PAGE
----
One And Two Point Perspective In Drawing - What Is The Difference?
Updated: Jan 3, 2021
People often talk about perspective drawing. One point and two point perspective drawings are probably most talked about. I've wondered for a long time what the exact difference between these two is. Do you ask yourself the same question? You've come to the right place because I'll answer it right now.
What is the difference between one point perspective and two point perspective?
In one point perspective, all the lines that are not vertical or horizontal vanish into one point in the image. This point is often located in the middle of the picture but it can be anywhere. In two point perspective, all non-vertical lines vanish into two points of the same height at the border of the image.
So, perspective is used to depict three-dimensional objects in drawings, but when do you use which one in your drawings? Are there more perspective drawing types? Let's find out together in today's article.
I. The Differences Between One And Two Point Perspective
There are certain differences that can be easily represented in a simple list. That's why I will show you the major differences between the one point perspective drawing technique and the two point perspective drawing method in a simplistic comparison list.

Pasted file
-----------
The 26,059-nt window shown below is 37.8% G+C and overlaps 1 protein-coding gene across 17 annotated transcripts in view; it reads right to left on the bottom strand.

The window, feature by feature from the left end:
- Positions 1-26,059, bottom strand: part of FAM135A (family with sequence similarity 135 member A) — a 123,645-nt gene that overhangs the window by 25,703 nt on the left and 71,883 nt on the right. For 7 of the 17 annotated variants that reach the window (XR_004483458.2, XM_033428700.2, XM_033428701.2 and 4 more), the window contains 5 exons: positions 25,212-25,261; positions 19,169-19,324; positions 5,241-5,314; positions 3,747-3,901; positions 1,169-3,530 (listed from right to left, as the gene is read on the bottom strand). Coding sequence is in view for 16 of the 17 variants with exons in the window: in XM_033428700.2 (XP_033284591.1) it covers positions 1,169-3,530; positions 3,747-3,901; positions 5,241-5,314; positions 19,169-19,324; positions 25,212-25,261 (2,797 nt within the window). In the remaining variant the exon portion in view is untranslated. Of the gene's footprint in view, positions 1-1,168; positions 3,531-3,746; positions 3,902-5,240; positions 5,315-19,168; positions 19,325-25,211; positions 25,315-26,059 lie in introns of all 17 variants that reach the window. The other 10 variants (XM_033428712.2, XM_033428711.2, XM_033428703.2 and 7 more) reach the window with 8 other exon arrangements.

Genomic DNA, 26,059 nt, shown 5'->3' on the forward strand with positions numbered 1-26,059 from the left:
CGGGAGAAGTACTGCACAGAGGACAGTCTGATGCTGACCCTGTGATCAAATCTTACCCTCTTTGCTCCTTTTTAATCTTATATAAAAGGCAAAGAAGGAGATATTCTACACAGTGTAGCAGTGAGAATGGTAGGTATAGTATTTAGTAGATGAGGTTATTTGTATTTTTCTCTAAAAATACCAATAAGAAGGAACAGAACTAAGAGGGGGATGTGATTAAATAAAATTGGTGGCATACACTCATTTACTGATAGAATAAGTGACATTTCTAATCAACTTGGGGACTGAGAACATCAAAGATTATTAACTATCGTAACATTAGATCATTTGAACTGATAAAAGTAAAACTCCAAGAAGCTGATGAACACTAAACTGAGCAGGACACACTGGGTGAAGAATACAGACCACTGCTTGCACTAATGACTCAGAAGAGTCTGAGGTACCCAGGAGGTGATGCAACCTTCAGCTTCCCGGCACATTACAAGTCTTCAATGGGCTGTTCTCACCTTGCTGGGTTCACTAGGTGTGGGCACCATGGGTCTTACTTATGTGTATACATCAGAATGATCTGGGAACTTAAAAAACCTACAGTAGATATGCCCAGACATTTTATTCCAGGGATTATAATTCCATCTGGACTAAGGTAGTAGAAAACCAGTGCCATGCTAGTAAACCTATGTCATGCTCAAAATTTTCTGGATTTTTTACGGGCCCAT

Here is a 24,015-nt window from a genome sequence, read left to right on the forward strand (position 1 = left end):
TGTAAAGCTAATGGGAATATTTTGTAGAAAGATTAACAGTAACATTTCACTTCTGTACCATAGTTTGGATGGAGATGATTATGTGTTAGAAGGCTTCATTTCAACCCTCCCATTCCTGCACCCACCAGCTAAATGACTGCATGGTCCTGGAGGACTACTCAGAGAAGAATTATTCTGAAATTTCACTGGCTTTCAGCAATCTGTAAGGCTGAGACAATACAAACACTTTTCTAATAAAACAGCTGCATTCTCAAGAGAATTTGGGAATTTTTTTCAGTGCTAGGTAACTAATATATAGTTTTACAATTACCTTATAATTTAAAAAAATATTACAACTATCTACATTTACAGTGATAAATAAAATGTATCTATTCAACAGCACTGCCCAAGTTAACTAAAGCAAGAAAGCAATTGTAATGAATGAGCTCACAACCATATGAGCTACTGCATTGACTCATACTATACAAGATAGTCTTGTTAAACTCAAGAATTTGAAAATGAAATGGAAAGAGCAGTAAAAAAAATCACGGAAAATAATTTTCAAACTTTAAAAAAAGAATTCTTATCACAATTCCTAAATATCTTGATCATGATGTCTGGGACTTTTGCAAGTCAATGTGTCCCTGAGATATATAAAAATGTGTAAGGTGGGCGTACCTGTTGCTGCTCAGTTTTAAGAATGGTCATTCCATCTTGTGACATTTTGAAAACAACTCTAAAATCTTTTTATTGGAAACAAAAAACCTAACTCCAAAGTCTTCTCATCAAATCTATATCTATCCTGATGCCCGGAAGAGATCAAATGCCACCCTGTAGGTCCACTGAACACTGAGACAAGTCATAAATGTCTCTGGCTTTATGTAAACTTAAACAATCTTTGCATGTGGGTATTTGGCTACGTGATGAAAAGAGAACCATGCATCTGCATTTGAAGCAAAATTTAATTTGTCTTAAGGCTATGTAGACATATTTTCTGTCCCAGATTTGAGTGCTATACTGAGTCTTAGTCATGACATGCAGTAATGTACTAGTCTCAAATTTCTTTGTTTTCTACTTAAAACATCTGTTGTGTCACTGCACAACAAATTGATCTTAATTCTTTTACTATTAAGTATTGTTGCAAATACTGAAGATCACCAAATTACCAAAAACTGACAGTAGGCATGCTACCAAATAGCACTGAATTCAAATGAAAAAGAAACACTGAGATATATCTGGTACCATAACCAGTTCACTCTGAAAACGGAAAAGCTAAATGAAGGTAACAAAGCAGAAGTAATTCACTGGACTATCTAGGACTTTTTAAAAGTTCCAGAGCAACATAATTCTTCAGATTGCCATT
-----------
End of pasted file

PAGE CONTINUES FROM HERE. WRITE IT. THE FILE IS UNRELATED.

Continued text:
1. One Point Perspective Drawing
Start with: Horizon line, shape
Vanishing Points: 1
All lines are:
Vanishing into VP (vanishing point)
2. Two Point Perspective Drawing
Start with: Horizon line, vertical line (often edge of an object)
Vanishing Points: 2
All lines are:
Vanishing into 1. VP (vanishing point)
Vanishing into 2. VP (vanishing point)
All of these points and more are shown in the video below. The creator of that video also talks about and shows you what the three point perspective is and what the certain characteristics of that method are. It's a really valuable and easy-to-follow video.
II. One Point And Two Point Perspective - When To Use Which
Where to use the two different perspective drawing types can clearly be differentiated but there are also areas where you can use both. Let's take a look at when to use one point, when to use two point perspective, and where you can use both techniques.
1. One Point Perspective